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Nabila (Nan) BouSaba is a faculty associate with the Electrical and Computer Engineering Department at the University of North Carolina at Charlotte since 2008; she is the senior design instructor for the department, courses taught include Basic Circuit for non- majors, and Technology Innovation and Entrepreneurship course at UNC Charlotte. Nan Earned her BS and Master Degrees in Electrical Engineering (1982, 1986) from North Carolina Agricultural &Technical State University. She mentored Departmental sponsored projects such as UNCC Parking team, IEEE Hardware competition teams, industry sponsored projects from Microsoft and EPRI, NASA teams and special Innovation and Entrepreneurship teams. She published and presented papers in ASEE conferences in June 2009, 2010, 2011, 2014 and 2015. She published papers in IEEE conference 2013, 2014 and 2015. Prior to her current position at UNC- Charlotte, she worked for IBM (15 years) and Solectron (8 years) in the area of test development and management.

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James M. Conrad University of North Carolina, Charlotte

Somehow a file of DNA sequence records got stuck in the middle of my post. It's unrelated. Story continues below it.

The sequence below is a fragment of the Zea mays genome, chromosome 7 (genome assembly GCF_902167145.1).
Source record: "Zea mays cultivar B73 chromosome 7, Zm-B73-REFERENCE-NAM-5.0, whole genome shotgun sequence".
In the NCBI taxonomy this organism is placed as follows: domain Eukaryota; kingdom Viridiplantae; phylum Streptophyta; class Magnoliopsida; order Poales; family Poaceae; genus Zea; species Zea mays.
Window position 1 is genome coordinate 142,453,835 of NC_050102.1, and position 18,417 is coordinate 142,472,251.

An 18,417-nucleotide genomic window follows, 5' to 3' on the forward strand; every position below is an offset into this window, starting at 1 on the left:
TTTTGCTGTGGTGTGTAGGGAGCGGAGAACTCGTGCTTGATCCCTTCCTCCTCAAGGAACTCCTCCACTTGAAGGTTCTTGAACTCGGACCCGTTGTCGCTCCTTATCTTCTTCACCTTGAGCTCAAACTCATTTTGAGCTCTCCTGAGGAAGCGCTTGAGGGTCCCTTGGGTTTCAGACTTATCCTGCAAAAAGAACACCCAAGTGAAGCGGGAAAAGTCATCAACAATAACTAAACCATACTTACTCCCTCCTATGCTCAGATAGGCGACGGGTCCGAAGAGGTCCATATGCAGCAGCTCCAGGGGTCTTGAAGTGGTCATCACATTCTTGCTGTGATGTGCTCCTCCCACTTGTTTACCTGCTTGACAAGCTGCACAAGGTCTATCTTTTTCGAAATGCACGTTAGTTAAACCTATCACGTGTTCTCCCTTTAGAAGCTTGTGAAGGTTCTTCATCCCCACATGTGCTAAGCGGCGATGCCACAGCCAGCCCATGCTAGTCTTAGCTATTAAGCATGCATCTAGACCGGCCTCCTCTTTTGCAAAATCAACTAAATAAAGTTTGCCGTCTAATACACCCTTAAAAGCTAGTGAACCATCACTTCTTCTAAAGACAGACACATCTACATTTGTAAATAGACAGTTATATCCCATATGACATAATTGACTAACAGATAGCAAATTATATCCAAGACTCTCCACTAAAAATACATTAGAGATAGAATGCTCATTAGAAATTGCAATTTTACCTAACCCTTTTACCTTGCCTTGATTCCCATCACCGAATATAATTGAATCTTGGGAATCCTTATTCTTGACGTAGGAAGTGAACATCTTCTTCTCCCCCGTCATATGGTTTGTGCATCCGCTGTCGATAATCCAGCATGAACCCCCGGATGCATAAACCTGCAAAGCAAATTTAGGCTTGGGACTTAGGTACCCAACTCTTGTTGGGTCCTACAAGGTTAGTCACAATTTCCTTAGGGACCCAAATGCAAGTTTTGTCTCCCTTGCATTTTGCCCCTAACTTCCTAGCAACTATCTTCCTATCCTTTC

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James M. Conrad received his bachelor’s degree in computer science from the University of Illinois, Urbana, and his master’s and doctorate degrees in computer engineering from North Carolina State University. He is currently a professor at the University of North Carolina at Charlotte. He has served as an assistant professor at the University of Arkansas and as an instructor at North Carolina State University. He has also worked at IBM in Research Triangle Park, North Carolina, and Houston, Texas; at Ericsson/Sony Ericsson in Research Triangle Park, North Carolina; and at BPM Technology in Greenville, South Carolina. Dr. Conrad is a Professional Engineer, Senior Member of the IEEE and a Certified Project Management Professional (PMP). He is the author of numerous books, book chapters, journal articles, and conference papers in the areas of embedded systems, robotics, parallel processing, and engineering education.